The Urban Review welcomes submissions on topics broadly related to urban studies, planning theory, and planning practice. Submissions can be personal reflections, research-based writing, material adapted from other work, etc. We are very interested in pieces that are grounded in a particular location. Please see below for guidelines on rolling submissions and submissions to themed issues.
Have any ideas you’ve been kicking around for a while? Just wrote or rendered something you’re excited about? We want to know! We review and post rolling submissions to our website throughout the year. Please submit your work by e-mail to email@example.com.
For this issue we are specifically looking for material addressing connotations of the term “sick,” and its various implications for spatial study and practice. Published work might encompass topics like public health, the impact of climate change on natural systems, or spatial aspects of discriminatory social conditions. We also want to leave room for positive connotations of “sick,” spaces that are inspiring or represent potential solutions. To get you started, we’ve included two quotes below. The first is from writer Susan Sontag’s 1978 work “Illness as Metaphor,” the second is the eighth most popular definition of “sick” on Urban Dictionary.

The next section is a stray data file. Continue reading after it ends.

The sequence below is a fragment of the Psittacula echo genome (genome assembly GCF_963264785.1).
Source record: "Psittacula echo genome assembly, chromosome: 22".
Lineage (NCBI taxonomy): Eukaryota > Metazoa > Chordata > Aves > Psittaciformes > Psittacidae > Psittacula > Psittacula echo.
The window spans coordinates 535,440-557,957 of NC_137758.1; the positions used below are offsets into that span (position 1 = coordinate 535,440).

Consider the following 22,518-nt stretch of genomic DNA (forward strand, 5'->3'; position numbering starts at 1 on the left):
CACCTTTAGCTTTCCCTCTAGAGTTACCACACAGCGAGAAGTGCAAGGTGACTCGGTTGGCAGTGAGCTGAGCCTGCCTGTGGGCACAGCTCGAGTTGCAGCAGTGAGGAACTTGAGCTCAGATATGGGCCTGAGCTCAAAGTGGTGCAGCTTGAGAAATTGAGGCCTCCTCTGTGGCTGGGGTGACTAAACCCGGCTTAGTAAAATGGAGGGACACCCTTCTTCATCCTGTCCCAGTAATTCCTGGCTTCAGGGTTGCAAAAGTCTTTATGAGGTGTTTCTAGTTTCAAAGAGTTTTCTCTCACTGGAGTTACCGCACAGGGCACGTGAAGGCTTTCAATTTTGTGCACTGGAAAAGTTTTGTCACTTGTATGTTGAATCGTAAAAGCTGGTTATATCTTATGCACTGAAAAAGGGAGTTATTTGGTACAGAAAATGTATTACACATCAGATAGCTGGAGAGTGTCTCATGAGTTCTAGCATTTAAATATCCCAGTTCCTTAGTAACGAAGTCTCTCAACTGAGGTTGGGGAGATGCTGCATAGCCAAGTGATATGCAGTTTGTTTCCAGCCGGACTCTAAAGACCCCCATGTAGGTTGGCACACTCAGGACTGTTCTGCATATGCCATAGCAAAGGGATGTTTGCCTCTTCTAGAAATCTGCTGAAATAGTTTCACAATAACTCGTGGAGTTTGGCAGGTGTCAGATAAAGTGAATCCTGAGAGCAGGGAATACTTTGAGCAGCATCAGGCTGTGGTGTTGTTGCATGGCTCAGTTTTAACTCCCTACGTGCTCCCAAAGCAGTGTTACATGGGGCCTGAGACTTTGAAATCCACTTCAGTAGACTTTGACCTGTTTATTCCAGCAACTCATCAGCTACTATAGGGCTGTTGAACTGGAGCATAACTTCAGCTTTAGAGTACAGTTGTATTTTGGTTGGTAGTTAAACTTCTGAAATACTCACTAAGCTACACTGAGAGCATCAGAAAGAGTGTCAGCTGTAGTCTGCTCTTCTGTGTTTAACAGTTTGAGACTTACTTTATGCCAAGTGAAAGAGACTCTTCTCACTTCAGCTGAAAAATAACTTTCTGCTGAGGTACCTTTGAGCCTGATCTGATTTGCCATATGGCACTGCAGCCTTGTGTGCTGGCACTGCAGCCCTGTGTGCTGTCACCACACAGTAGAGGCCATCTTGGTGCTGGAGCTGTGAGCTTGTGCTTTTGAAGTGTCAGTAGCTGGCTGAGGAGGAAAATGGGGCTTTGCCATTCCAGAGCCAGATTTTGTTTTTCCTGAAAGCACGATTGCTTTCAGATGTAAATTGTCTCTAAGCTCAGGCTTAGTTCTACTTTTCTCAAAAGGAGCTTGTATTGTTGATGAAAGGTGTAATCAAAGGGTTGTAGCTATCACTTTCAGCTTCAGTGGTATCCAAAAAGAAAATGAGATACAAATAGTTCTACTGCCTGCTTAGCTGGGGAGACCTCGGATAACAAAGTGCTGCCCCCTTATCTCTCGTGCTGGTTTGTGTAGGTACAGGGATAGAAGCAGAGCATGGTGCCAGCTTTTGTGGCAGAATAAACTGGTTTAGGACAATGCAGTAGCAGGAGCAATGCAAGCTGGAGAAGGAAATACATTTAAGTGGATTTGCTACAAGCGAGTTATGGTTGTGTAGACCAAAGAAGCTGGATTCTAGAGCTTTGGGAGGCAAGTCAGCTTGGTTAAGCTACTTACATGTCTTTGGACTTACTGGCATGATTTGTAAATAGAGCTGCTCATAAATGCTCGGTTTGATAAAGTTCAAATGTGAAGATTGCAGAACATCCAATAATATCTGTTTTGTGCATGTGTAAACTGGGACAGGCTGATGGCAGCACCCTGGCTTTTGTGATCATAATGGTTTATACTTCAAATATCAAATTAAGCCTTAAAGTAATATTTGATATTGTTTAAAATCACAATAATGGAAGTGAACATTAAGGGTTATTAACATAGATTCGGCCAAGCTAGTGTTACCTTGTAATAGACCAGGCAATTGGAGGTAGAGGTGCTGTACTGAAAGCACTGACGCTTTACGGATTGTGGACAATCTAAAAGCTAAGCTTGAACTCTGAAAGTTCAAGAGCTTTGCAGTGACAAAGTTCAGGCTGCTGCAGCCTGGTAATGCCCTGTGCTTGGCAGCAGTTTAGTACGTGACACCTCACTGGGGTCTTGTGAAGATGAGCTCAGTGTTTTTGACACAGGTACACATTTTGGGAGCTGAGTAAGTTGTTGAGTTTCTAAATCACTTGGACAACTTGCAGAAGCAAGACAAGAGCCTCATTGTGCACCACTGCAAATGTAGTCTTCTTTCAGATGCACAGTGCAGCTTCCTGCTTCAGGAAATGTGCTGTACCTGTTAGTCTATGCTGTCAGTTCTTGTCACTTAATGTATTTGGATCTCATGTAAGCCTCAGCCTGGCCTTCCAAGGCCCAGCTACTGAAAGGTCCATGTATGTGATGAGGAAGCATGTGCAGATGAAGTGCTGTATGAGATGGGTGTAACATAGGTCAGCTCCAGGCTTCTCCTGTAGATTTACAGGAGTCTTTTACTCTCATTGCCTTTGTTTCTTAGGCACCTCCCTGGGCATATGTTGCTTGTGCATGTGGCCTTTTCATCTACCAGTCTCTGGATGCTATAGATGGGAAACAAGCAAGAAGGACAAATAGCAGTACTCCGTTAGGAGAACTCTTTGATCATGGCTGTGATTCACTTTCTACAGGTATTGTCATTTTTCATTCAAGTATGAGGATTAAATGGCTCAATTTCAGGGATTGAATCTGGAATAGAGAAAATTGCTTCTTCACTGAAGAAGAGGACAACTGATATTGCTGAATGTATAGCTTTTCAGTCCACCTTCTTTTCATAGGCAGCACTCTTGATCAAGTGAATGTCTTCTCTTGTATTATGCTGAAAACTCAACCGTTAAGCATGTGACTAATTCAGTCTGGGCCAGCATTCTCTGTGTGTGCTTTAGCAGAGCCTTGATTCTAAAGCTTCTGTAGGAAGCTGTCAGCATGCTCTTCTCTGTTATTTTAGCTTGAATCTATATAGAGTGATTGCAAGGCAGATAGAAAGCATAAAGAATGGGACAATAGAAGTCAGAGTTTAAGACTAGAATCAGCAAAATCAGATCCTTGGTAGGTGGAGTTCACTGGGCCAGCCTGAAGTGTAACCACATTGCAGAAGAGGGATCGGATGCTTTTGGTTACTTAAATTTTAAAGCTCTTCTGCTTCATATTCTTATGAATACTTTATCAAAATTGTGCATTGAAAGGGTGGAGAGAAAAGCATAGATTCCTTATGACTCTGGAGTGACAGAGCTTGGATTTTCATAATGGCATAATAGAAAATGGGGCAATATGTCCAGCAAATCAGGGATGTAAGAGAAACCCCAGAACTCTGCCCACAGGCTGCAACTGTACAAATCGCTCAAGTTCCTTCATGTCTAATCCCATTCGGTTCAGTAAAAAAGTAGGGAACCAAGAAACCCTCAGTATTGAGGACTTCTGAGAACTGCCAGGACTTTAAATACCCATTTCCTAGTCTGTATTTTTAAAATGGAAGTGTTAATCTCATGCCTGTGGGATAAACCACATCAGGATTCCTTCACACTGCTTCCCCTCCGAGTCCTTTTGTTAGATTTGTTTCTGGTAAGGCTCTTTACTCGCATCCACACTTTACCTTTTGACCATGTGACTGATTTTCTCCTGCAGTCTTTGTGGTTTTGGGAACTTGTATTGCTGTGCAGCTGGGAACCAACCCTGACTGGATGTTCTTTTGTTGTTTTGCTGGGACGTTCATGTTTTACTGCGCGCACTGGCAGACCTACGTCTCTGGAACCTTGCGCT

“Illness is the night side of life, a more onerous citizenship. Everyone who is born holds dual citizenship, in the kingdom of the well and in the kingdom of the sick. Although we all prefer to use the good passport, sooner or later each of us is obliged, at least for a spell, to identify ourselves as citizens of that other place.”
― Susan Sontag, Illness as Metaphor
An adjective similar to cool referring to something that is either great or completely wrong.
1. Your awesome new skateboard is sick!
2. What you said was just plain sick.
We accept a wide range of formats including but not limited to academic articles, personal essays, fiction, and poetry. Visual submissions such as photo essays, maps, visual art, or design renderings are welcome as well. Written work should not exceed 2,000 words. Drawings, maps, and other graphics must be 300 dpi or higher.
Deadline: Sunday, March 21st, 11:59pm EST
Please submit pieces, pitches, or questions to firstname.lastname@example.org